Are wives and daughters disadvantaged in polygynous households? A case study of the Arsi Oromo of Ethiopia
2017-12-13T10:14:13Z (GMT) by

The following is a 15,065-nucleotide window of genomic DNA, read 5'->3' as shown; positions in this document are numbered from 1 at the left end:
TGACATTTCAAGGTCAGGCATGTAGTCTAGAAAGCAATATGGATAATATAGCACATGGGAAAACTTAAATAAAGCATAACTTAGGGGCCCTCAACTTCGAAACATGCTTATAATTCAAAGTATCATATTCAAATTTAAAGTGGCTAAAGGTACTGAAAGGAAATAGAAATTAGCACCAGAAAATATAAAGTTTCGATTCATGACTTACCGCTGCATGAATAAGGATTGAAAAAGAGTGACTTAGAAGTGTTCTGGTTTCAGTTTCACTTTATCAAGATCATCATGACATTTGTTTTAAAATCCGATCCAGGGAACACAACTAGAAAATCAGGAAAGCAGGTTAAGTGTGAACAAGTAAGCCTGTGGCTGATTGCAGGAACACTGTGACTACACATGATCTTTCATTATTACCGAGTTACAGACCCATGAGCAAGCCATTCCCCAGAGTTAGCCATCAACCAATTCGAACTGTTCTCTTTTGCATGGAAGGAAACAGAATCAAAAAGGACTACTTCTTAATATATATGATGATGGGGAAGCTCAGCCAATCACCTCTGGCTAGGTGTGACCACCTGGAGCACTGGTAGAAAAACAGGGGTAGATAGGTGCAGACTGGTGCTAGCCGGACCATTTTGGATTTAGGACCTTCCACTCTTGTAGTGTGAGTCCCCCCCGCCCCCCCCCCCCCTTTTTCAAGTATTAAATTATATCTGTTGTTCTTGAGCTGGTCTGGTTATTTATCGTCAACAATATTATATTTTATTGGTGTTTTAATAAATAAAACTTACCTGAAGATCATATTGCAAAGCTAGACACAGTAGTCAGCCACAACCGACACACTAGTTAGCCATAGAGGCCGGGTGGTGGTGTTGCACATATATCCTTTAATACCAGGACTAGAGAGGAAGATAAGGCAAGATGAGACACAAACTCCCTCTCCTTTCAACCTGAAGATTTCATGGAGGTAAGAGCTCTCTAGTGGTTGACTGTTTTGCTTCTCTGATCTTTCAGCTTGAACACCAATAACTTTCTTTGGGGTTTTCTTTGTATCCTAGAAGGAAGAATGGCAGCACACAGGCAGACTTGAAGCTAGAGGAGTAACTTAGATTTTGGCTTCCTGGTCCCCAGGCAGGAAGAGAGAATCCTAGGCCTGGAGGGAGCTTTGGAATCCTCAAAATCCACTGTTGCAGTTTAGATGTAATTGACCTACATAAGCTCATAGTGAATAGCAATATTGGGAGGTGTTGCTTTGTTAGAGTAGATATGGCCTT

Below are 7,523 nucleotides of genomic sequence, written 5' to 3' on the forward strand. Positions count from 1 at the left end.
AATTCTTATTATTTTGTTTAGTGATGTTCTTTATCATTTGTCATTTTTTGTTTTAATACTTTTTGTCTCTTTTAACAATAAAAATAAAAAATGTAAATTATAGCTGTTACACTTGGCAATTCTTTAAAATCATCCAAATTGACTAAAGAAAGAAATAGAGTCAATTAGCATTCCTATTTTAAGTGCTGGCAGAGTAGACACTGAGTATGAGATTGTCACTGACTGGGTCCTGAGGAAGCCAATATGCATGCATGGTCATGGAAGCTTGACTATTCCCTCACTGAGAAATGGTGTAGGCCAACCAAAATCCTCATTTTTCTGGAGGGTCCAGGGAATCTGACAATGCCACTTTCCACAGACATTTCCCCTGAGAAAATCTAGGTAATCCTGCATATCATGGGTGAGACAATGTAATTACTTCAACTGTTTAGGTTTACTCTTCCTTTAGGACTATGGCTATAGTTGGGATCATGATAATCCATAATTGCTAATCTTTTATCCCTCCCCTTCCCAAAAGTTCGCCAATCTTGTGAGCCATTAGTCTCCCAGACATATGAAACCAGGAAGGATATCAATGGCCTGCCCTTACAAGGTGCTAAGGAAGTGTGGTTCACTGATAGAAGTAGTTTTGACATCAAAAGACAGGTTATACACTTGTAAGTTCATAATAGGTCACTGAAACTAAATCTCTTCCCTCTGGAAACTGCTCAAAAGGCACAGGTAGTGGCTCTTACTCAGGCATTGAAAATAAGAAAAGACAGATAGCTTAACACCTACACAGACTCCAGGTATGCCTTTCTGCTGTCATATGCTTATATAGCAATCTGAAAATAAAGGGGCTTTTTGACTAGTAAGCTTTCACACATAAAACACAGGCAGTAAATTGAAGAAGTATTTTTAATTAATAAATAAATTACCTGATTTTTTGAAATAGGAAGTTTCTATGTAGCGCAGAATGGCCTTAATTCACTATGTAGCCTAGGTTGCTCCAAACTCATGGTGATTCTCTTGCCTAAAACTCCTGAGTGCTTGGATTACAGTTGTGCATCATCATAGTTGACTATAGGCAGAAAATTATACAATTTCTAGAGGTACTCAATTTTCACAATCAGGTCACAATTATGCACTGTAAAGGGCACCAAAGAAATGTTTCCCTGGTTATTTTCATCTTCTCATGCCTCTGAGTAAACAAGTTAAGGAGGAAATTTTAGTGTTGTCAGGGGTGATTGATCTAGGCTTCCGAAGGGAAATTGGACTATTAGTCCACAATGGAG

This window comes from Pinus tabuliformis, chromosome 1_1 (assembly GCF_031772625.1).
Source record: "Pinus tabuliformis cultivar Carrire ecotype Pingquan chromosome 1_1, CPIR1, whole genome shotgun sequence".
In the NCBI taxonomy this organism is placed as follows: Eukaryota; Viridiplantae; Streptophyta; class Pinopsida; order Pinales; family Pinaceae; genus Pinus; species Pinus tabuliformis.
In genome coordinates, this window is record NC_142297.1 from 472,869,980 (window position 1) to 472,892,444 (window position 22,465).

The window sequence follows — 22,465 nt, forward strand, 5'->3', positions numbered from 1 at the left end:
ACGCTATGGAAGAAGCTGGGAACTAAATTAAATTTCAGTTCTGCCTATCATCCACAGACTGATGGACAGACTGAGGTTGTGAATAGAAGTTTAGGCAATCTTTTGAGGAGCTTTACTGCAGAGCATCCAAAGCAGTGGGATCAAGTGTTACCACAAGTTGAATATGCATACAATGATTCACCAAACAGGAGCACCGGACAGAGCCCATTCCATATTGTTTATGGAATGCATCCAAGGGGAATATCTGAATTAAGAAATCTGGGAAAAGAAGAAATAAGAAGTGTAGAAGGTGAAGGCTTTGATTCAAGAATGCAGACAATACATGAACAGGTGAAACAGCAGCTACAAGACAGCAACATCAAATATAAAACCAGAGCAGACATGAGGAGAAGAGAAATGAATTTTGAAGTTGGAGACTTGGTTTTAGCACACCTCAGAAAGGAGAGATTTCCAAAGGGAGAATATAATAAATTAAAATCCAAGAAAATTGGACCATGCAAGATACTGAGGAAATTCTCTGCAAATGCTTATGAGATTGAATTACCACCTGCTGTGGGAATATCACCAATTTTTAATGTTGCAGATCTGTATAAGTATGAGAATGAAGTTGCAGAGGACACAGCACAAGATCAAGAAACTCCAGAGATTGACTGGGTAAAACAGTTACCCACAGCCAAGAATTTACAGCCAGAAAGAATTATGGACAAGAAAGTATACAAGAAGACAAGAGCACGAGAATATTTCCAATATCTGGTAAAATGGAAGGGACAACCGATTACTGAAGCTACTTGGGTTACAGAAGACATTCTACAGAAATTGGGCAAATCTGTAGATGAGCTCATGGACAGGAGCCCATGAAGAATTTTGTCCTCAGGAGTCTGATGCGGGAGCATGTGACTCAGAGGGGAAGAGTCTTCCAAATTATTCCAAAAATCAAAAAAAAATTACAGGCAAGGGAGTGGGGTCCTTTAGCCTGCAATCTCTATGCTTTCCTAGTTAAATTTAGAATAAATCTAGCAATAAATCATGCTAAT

Final version published<b> </b>2017 in <i>Evolution and Human Behavior</i><b>.<br></b><b> <br><br>Abstract:</b><b> </b>Whether polygyny is harmful for women and their children is a long-standing question in anthropology. Few studies, however, have explored whether the effect of polygyny varies for women of different wife order, and whether there are different outcomes for their sons and daughters. Because males have higher reproductive variance, especially when they are allowed to take multiple wives, parents may have higher fitness returns from investing in sons over daughters in polygynous households. Moreover, previous studies have found that first wives and their children are advantaged over monogamous and second order wives (who marry into unions later). Here we test the predictions that children of first wives will have an advantage over children to monogamous or second wives, and that sex-biased investment will be strongest among first wives. Using data from the Arsi Oromo of Ethiopia (n~6200 children) we test whether associations with mother’s wife order extend beyond childhood into adulthood by examining simultaneously child survival, education and age at marriage. We find that polygynous first wives have no child survival disadvantage, first wives’ sons benefit in terms of longer education and daughters have an earlier age at marriage than daughters of monogamous women. Second wives have lower child survival than monogamous women, but surviving children experience advantages in later life outcomes, particularly marriage. These findings challenge the view that polygynous women are always doing the ‘best of a bad job’. Rather, our results suggest that via their surviving sons and daughters there may be long-term benefits for some polygynous women.